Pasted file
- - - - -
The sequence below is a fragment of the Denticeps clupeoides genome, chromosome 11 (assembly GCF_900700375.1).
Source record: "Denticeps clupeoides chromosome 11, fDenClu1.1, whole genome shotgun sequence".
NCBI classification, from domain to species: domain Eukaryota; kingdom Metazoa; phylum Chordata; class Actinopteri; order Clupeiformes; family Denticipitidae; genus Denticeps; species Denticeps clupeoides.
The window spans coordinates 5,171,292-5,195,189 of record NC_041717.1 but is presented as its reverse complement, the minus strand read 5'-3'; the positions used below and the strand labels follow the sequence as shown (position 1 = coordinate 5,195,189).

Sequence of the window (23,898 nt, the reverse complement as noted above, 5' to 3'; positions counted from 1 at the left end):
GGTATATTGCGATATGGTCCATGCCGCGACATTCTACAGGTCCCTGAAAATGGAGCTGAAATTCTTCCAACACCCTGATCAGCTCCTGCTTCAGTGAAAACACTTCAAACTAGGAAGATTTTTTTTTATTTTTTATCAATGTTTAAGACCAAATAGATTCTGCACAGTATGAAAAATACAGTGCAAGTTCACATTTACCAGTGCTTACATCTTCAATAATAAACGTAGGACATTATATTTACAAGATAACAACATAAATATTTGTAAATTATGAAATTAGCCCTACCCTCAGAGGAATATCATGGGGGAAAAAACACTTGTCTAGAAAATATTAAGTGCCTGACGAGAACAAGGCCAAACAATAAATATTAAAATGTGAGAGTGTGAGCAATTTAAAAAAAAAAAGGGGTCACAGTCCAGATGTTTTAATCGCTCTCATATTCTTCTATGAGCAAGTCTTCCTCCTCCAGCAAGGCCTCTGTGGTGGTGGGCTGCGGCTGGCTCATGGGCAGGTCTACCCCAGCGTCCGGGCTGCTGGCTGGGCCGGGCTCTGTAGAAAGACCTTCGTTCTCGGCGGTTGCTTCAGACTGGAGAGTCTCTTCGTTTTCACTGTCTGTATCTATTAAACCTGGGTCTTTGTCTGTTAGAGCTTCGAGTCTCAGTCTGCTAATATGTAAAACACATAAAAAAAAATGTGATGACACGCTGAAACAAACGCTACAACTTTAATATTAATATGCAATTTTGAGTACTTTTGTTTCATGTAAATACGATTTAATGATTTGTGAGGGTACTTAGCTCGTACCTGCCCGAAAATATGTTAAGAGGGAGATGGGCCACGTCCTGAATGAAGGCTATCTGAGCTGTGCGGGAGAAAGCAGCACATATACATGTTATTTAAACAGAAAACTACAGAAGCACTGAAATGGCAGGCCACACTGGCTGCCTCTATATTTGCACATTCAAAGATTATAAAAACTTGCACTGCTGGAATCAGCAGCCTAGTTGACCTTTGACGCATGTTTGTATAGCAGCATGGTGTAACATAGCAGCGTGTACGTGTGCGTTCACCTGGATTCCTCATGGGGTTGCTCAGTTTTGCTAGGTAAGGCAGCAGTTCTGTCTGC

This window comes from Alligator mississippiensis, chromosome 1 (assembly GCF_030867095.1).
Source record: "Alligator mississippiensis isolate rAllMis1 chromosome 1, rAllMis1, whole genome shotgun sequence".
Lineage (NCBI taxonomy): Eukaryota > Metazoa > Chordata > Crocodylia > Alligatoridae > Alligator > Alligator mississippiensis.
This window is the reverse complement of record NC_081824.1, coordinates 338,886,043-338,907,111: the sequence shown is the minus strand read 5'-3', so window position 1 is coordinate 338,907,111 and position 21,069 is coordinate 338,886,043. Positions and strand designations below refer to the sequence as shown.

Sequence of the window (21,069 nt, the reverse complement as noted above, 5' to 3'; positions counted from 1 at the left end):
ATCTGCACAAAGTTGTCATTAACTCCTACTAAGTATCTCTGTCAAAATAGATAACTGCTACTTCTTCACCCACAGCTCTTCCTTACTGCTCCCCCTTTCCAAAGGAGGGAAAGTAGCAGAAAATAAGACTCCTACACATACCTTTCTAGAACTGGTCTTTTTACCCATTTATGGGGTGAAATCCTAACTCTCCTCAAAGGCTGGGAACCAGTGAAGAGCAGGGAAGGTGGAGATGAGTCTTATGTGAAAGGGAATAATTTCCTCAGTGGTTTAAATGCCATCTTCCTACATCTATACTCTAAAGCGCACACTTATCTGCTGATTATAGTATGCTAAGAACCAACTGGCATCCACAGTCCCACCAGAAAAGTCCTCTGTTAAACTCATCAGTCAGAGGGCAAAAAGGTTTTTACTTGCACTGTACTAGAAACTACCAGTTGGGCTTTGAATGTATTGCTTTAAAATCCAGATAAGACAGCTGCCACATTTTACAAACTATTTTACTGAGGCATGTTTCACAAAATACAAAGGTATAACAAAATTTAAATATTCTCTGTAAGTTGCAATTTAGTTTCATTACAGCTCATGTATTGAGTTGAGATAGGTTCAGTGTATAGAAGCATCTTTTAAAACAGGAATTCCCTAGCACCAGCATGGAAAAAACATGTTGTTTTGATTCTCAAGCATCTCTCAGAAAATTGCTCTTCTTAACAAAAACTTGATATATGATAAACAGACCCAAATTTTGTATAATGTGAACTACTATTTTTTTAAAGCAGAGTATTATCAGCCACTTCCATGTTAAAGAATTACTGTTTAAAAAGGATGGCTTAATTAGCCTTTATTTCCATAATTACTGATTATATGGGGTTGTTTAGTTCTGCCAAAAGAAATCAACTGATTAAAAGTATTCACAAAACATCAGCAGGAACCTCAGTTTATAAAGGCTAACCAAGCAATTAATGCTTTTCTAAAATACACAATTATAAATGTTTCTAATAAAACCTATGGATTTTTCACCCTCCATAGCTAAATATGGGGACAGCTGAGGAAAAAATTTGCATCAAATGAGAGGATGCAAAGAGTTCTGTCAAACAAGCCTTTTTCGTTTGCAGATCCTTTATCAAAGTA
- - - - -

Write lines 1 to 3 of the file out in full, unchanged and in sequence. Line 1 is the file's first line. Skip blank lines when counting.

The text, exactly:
The sequence below is a fragment of the Denticeps clupeoides genome, chromosome 11 (assembly GCF_900700375.1).
Source record: "Denticeps clupeoides chromosome 11, fDenClu1.1, whole genome shotgun sequence".
NCBI classification, from domain to species: domain Eukaryota; kingdom Metazoa; phylum Chordata; class Actinopteri; order Clupeiformes; family Denticipitidae; genus Denticeps; species Denticeps clupeoides.